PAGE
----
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Bird's Nests: An Expensive Tonic Food

by Jacqueline M. Newman

Unusual Ingredients

Spring Volume: 2019 Issue: 26(1) pages: 23 to 24

Chinese believe this life-prolonging anti-aging tonic food aids the pancreas and the lungs, and many other body parts by nourishing and stimulating cell growth. They believe it good for the eyes and the lungs. and that it helps the elderly recover from many an illnesses and the effects of aging.

Often served at feasts and to folks needing nutrition, these nests are made from the saliva of a swallow, most found in caves or houses where these birds are raised. The former are more firm, the latter more smooth. They are sold in oval shapes moistened and dried in forms to make these shapes, reddish ones called ‘blood nests’.

Bird’s nests are a billion dollar industry with sales centered in Hong Kong. The birds are mostly swiftlets whose saliva makes the nests, and they are most often raised in Indonesia, Borneo, or Thailand in concrete houses constructed for them. Most are near the sea where these gelatinous producing birds live in large houses. The males of these Aerodramus fuciphagus are a five billion dollar industry most used by Chinese who love them in soups particularly for honorific occasions such as weddings. A few are Aerodramus maximus swiftlets, small and black, whose saliva produces white nests popular with the Chinese.

This most expensive world food, a delicacy, the Chinese call yan wo, can cost thousands of dollars a pound. Some places require certification of their origin for health reasons, such as harboring bird flu virus, others just being assured they are legal and not fake. And not with some other problem. Many places forbid their sale, the reasons vary other than those already discussed.

The Chinese do believe they are nourishing, appetizing, and delicate, and those made with small pieces of these dried nests can be used for main dishes, desserts, congees and rice dishes, as well as in soups and for dim sum items.

According to an ancient Compendium of Marteria Medica, they are also used for nourishing the kidneys, stomach, spleen, and the lungs. Cleaning those where the birds were raised in caves, though more expensive, can be priced at higher levels because they have more dirt and feathers, and so cleaning them is time consuming.

Thin ones often get crushed in shipping and is one reason though still called ‘superior’ these oval cakes can be less costly. The highest quality are called ‘premium’ lower classes called First Class, Superior, White, Yellow, and Grade B Nests. The broken ones can be called balls or strips, and their cooking times do vary. The bird’s nests raised in houses can need more time when cooking them.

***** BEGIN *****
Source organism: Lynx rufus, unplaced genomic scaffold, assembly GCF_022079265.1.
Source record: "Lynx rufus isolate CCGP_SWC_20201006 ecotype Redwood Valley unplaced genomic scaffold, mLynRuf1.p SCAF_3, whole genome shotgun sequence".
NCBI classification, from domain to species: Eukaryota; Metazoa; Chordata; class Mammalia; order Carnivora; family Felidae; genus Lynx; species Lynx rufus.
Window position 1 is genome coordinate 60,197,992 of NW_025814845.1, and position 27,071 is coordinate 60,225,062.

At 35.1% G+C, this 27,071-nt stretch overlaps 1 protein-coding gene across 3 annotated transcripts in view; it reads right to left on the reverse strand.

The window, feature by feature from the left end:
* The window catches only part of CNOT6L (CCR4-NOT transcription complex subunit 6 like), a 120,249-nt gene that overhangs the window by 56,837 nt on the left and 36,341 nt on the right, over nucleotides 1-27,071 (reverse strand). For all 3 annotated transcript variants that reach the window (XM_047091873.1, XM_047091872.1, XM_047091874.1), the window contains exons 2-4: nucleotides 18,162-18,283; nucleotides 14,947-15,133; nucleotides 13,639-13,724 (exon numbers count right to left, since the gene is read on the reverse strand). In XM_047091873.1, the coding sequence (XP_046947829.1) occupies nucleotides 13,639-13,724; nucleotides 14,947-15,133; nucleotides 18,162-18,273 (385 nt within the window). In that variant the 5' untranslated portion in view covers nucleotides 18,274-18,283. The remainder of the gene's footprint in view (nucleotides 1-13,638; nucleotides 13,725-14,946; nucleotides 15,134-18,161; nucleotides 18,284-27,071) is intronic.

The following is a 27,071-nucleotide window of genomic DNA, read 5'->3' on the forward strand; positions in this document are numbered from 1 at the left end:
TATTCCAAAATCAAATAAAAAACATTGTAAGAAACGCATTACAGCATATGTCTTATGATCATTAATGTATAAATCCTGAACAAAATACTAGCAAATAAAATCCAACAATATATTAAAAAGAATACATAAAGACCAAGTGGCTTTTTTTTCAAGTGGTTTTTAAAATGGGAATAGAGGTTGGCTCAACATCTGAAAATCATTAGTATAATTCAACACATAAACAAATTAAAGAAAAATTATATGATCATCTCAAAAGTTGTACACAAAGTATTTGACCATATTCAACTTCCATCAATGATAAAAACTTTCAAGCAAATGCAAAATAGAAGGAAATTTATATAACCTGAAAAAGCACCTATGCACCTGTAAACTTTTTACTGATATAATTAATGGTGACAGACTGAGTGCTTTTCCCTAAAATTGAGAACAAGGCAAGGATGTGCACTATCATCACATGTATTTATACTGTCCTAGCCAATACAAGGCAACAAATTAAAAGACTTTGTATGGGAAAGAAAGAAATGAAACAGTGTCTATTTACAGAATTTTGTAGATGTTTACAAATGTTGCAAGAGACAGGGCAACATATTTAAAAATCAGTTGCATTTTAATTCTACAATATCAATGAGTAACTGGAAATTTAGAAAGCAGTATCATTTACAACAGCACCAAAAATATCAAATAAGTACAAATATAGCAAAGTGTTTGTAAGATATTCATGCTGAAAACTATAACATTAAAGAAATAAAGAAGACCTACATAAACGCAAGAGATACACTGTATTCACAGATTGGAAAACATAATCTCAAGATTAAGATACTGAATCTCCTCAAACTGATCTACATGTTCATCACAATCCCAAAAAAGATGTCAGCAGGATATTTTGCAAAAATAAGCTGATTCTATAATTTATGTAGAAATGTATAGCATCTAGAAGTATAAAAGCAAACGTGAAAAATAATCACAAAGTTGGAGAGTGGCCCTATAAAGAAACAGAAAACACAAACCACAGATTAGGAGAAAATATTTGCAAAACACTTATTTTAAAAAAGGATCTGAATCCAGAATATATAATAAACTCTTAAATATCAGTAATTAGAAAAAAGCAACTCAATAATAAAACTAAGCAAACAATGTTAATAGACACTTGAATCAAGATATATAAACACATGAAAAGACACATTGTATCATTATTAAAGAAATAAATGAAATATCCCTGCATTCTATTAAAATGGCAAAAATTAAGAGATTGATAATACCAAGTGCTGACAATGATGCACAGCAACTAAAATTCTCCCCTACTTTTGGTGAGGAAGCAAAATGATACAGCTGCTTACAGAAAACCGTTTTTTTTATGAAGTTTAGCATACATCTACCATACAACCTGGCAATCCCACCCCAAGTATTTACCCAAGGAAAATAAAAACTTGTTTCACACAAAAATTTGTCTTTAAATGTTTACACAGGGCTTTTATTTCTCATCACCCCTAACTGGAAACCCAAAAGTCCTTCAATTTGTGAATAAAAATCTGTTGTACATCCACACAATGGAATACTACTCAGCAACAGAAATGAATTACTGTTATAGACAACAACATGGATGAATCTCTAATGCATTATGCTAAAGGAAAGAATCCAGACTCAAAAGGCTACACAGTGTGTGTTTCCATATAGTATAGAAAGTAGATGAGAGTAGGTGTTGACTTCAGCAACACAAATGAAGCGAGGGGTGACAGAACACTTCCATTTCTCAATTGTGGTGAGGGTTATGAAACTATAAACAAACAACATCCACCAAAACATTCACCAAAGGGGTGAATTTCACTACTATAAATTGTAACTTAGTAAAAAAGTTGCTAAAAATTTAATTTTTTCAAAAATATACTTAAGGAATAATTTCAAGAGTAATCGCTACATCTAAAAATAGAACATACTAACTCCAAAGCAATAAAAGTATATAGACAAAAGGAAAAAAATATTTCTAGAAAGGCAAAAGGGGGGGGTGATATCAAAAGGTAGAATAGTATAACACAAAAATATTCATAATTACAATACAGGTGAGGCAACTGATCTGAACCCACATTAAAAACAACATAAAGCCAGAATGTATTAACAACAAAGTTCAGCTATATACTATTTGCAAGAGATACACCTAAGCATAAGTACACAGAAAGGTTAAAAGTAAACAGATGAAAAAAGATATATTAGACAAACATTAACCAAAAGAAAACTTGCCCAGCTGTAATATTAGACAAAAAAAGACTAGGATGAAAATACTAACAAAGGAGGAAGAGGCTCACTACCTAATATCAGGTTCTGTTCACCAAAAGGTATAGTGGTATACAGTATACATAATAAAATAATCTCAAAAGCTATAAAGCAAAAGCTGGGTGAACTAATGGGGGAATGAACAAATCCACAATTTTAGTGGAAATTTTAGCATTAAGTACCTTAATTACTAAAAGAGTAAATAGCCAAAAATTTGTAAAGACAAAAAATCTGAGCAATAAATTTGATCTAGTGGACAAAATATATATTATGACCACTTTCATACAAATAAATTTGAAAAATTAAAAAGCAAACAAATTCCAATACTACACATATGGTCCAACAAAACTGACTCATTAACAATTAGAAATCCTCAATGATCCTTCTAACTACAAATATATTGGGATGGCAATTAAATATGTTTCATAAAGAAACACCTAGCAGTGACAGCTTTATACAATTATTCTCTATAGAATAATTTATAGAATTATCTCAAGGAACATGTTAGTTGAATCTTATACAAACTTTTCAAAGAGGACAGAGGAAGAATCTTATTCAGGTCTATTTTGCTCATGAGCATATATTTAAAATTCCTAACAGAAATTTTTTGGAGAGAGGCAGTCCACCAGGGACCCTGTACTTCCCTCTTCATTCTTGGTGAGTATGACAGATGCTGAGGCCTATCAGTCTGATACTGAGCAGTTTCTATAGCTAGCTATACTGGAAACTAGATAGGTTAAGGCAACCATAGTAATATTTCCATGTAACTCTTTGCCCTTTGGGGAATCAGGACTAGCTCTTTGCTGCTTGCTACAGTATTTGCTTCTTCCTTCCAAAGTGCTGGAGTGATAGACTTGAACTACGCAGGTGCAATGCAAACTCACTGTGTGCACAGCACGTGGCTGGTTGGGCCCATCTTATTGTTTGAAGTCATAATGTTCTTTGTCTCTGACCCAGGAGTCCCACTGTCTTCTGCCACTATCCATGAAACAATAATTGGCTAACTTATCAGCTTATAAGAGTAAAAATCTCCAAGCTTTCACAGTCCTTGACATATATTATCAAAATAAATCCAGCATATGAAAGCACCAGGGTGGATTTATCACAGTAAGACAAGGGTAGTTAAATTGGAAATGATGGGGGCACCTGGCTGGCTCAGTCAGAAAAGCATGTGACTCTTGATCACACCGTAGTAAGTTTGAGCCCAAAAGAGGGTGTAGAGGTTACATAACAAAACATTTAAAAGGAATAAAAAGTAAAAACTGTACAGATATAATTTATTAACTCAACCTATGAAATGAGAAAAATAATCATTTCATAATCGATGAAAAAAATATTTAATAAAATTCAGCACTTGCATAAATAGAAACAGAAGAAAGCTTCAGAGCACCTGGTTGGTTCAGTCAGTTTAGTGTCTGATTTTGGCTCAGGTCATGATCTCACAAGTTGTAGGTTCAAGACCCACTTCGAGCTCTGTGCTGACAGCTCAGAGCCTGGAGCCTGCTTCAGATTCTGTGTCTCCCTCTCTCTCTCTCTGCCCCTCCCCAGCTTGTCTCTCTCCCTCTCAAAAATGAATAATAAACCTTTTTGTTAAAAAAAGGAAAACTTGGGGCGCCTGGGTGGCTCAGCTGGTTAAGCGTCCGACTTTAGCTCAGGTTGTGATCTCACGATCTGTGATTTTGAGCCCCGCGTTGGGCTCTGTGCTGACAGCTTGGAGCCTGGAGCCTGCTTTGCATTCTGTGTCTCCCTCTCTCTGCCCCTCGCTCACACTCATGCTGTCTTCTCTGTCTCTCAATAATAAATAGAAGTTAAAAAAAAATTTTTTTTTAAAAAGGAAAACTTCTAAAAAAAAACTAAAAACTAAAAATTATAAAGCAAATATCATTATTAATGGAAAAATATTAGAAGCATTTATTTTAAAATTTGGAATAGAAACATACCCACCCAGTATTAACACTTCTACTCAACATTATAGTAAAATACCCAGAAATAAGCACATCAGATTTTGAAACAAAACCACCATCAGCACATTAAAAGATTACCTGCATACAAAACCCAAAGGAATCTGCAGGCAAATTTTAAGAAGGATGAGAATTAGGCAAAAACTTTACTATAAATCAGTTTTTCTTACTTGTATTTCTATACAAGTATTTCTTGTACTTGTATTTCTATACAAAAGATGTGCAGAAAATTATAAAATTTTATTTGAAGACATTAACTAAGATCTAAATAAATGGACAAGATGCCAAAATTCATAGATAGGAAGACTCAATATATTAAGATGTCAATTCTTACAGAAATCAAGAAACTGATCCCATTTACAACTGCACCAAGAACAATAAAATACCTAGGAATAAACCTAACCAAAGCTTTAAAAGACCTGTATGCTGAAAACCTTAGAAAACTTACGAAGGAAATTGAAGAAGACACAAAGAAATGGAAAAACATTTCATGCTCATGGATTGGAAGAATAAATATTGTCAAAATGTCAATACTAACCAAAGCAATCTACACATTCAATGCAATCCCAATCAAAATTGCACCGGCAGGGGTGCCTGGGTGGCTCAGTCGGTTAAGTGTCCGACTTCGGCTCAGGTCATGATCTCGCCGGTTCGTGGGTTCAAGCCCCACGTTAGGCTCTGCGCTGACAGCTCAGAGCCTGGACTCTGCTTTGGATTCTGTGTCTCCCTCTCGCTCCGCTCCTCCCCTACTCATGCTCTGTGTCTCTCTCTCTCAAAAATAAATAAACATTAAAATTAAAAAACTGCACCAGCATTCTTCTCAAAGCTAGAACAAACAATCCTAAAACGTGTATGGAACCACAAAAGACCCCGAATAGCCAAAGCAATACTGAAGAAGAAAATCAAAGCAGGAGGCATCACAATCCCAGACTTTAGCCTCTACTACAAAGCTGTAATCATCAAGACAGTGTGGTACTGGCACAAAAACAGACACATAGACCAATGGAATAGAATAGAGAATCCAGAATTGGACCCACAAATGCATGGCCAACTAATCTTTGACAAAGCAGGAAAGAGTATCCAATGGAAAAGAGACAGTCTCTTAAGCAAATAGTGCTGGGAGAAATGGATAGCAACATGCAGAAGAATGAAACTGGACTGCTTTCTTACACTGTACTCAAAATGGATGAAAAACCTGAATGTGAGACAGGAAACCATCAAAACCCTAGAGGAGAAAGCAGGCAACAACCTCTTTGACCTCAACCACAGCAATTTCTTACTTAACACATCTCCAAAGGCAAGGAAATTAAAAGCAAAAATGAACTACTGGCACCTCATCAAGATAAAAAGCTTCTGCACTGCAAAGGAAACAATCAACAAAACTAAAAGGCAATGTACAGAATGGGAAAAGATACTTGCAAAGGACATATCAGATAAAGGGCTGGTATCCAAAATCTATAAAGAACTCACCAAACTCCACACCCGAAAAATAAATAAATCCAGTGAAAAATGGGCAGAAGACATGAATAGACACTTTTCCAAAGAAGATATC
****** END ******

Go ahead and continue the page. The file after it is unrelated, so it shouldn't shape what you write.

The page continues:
All bird’s nests need to be checked for cleanliness; not soaked until they are cleaned of feathers, dirt, and any other debris. Then, they need to be soaked for up to three hours, then stewed for three or more hours longer. The size of the nest, also called its ‘cake’ determines how much longer will be needed. Some chefs tell us they need to know the country of origin, and the type of nest, its thickness, too, to determine that, but no chef could tell us the time for a nest from a particular country; can you? As these times do vary, experience seems to dictate these time differences, but no chef could attach a time to a country or bird’s nest type. Several chefs did tell us that one oval cake can swell and be ten times heavier when fully swollen, weight-wise.

Bird's Nest, Melon, and Seafood

1 soaked bird’s nest cake, excess water discarded
1/4 pound fresh shrimp, shells and veins discarded
1/4 pound crab meat, cartilage and shell discarded
1 cup chicken stock
1 egg white
1 pound winter melon, peel and sees discarded, then sliced into rounds
1/4 teaspoon salt
1 Tablespoon cornstarch, divided
1 egg white
1 teaspoon sesame oil, divided
dash of ground white pepper


1. Soak bird’s nest three hours or overnight, then drain and discard excess water
2. Mince shrimp and crab meat, the bird’s nest, too.
3. Cut melon into half-inch thick circles and steam then in half the stock and half the sesame oil for five minutes, then drain them on paper towels, and dust their tops with half the cornstarch.
4. Mix bird’s nest pieces with the shrimp and crab meat, stir in the salt, and half the cornstarch and half the sesame oil, then put bird’s nest and seafood mixture, and half teaspoon in the center of each melon slice.
5. Heat the rest of the sesame oil in a wok or small fry pan, add the seafood-egg white mixture, and stir-fry it for one minute then pour it over the winter melon circles, and steam them covered for three minutes, then serve.

Birds's Nest Pudding

1 soaked any kind of bird’s nest, soaked three hours
5 eggs
1 cup milk
1 cup stock
1 teaspoon ginger juice
½ teaspoon granulated sugar


1. Drain bird’s nest, and then simmer it for fifteen minutes.
2. Beat eggs until light yellow, mix the milk, stock, ginger juice, sugar, and a dash of sesame oil, and steam for twelve minutes.
3. Cover, add the milk mixture, and steam for twelve minutes more, uncover, and then serve.

Shrimp and Bird's Nests

3 Tablespoons bird’s nests, soaked for an hour, then drained, the water discarded
12 ounces fresh shrimp, shells and veins discarded
1 Tablespoon sugar
3 egg whites
dash of salt
3 Tablespoons vegetable oil, divided
1/4 teaspoon granulated sugar
½ teaspoon thin soy sauce
1 teaspoon cornstarch
1/4 cup chicken stock (optional)


1. Dry shrimp with paper towels, mince them and the soaked bird’s nests, then mix in the egg whites, sugar, cornstarch, and salt.
2. Use a little of the oil, grease ten ceramic spoons, and put some of the well-mixed shrimp mixture into each of them and steam over boiling water for five minutes then cool slightly and ease the shrimp

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